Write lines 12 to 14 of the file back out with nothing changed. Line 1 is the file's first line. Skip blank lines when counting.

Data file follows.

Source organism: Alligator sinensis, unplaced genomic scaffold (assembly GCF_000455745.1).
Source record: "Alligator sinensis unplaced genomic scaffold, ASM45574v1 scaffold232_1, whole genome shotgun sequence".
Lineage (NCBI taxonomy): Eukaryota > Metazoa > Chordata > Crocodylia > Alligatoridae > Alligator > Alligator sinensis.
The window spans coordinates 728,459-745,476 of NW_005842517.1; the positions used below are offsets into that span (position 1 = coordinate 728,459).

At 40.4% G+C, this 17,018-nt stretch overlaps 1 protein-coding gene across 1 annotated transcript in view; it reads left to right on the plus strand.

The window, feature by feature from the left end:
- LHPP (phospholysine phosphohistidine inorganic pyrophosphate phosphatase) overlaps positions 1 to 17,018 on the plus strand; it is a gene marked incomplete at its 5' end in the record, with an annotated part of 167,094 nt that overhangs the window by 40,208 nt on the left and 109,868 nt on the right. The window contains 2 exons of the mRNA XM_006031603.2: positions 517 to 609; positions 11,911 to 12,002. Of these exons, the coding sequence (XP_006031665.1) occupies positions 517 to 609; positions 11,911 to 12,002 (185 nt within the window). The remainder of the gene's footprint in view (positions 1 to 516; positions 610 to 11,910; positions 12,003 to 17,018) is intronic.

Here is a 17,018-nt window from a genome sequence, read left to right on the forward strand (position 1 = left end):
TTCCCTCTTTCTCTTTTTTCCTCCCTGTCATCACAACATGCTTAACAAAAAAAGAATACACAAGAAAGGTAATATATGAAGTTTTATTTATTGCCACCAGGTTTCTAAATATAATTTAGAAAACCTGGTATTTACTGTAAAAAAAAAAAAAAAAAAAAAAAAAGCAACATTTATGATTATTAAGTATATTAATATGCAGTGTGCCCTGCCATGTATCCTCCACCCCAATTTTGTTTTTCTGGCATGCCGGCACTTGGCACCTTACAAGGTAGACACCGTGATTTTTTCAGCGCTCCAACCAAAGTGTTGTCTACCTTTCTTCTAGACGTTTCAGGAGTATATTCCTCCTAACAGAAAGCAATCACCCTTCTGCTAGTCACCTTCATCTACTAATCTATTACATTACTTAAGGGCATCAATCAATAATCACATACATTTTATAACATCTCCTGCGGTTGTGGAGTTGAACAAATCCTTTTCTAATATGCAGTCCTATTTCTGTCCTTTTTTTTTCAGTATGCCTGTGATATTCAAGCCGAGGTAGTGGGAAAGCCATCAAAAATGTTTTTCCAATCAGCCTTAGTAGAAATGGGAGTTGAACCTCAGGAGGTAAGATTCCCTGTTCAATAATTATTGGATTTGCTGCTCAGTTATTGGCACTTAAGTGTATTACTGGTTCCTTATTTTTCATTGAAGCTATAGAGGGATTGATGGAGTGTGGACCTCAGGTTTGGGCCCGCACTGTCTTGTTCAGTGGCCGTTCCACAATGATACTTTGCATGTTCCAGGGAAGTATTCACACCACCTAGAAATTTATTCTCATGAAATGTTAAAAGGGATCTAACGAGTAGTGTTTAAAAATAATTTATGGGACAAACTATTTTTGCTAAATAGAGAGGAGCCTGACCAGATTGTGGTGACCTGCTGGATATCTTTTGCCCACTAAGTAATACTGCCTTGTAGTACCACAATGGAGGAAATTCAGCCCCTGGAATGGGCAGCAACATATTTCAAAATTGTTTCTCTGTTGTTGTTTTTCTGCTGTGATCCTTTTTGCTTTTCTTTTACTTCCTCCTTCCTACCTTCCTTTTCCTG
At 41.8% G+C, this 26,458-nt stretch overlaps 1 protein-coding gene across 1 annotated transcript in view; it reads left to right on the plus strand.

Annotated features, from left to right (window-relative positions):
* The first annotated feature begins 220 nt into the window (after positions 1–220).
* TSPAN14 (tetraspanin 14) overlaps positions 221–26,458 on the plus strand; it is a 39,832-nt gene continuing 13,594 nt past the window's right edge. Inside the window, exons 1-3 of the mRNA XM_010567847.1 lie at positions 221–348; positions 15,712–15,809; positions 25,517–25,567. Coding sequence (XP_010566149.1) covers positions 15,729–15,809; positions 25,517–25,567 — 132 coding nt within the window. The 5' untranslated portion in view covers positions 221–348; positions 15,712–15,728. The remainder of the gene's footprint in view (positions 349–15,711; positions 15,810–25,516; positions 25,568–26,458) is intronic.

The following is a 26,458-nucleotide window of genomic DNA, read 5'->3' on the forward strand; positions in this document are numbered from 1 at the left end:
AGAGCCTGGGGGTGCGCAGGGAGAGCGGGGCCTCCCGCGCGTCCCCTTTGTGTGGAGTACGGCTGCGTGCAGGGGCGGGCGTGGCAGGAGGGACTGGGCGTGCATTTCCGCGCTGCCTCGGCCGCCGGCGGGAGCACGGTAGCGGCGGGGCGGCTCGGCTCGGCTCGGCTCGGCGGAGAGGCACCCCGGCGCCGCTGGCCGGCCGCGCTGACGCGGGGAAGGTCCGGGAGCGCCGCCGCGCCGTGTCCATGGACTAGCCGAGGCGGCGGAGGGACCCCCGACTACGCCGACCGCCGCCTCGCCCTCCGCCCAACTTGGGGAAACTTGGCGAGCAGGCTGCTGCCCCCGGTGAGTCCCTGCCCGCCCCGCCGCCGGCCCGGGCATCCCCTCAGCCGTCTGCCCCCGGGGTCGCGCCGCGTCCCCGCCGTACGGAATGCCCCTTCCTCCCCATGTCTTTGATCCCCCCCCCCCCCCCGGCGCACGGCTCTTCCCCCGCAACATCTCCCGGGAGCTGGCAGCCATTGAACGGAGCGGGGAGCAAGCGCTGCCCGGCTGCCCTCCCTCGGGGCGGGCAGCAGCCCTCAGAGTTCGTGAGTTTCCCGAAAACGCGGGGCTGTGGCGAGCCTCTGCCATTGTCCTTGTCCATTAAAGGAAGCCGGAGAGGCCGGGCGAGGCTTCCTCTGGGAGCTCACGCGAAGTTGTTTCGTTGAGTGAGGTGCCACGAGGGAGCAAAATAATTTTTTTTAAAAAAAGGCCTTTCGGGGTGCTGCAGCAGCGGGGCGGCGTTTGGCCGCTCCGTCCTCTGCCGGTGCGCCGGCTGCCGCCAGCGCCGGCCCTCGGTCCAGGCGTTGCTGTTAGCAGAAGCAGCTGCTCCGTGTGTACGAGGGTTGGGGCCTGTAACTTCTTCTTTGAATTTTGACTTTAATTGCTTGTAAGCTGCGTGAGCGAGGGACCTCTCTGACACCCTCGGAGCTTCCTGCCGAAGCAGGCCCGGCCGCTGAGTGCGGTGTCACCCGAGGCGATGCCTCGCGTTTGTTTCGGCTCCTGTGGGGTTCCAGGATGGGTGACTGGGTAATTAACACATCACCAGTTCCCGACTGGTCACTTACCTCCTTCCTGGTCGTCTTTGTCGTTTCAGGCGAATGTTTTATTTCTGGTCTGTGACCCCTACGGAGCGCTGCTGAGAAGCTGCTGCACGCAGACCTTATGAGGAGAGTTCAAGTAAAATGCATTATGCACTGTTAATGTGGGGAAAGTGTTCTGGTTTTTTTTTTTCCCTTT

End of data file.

* The first annotated feature begins 220 nt into the window (after positions 1–220).
* TSPAN14 (tetraspanin 14) overlaps positions 221–26,458 on the plus strand; it is a 39,832-nt gene continuing 13,594 nt past the window's right edge. Inside the window, exons 1-3 of the mRNA XM_010567847.1 lie at positions 221–348; positions 15,712–15,809; positions 25,517–25,567. Coding sequence (XP_010566149.1) covers positions 15,729–15,809; positions 25,517–25,567 — 132 coding nt within the window. The 5' untranslated portion in view covers positions 221–348; positions 15,712–15,728. The remainder of the gene's footprint in view (positions 349–15,711; positions 15,810–25,516; positions 25,568–26,458) is intronic.

The following is a 26,458-nucleotide window of genomic DNA, read 5'->3' on the forward strand; positions in this document are numbered from 1 at the left end: